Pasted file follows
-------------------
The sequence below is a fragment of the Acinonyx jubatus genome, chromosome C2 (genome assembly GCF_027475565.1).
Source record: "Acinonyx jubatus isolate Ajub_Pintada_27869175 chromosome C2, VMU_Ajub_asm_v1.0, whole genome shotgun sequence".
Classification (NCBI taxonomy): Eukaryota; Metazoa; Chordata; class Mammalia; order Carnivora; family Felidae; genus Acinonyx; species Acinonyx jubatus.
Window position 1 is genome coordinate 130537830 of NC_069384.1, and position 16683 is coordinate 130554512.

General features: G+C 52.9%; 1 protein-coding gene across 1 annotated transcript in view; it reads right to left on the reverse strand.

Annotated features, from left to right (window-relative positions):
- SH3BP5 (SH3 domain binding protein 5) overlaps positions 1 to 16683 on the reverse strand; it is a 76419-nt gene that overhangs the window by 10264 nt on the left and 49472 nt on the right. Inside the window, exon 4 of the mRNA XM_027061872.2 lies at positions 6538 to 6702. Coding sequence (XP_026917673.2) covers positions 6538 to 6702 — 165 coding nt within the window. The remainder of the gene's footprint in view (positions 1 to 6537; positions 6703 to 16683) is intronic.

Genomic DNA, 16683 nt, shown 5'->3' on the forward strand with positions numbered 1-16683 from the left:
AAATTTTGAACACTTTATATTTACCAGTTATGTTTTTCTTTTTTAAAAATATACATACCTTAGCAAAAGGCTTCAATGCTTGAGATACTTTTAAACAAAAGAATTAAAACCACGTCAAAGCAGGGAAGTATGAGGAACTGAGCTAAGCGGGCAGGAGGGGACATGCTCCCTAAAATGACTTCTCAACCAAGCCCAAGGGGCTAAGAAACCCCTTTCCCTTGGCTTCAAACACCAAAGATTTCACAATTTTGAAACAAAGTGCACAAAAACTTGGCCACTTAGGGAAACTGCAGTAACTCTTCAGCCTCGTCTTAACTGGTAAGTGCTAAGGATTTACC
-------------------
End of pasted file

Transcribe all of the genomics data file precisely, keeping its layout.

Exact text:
The sequence below is a fragment of the Acinonyx jubatus genome, chromosome C2 (genome assembly GCF_027475565.1).
Source record: "Acinonyx jubatus isolate Ajub_Pintada_27869175 chromosome C2, VMU_Ajub_asm_v1.0, whole genome shotgun sequence".
Classification (NCBI taxonomy): Eukaryota; Metazoa; Chordata; class Mammalia; order Carnivora; family Felidae; genus Acinonyx; species Acinonyx jubatus.
Window position 1 is genome coordinate 130537830 of NC_069384.1, and position 16683 is coordinate 130554512.

General features: G+C 52.9%; 1 protein-coding gene across 1 annotated transcript in view; it reads right to left on the reverse strand.

Annotated features, from left to right (window-relative positions):
- SH3BP5 (SH3 domain binding protein 5) overlaps positions 1 to 16683 on the reverse strand; it is a 76419-nt gene that overhangs the window by 10264 nt on the left and 49472 nt on the right. Inside the window, exon 4 of the mRNA XM_027061872.2 lies at positions 6538 to 6702. Coding sequence (XP_026917673.2) covers positions 6538 to 6702 — 165 coding nt within the window. The remainder of the gene's footprint in view (positions 1 to 6537; positions 6703 to 16683) is intronic.

Genomic DNA, 16683 nt, shown 5'->3' on the forward strand with positions numbered 1-16683 from the left:
AAATTTTGAACACTTTATATTTACCAGTTATGTTTTTCTTTTTTAAAAATATACATACCTTAGCAAAAGGCTTCAATGCTTGAGATACTTTTAAACAAAAGAATTAAAACCACGTCAAAGCAGGGAAGTATGAGGAACTGAGCTAAGCGGGCAGGAGGGGACATGCTCCCTAAAATGACTTCTCAACCAAGCCCAAGGGGCTAAGAAACCCCTTTCCCTTGGCTTCAAACACCAAAGATTTCACAATTTTGAAACAAAGTGCACAAAAACTTGGCCACTTAGGGAAACTGCAGTAACTCTTCAGCCTCGTCTTAACTGGTAAGTGCTAAGGATTTACC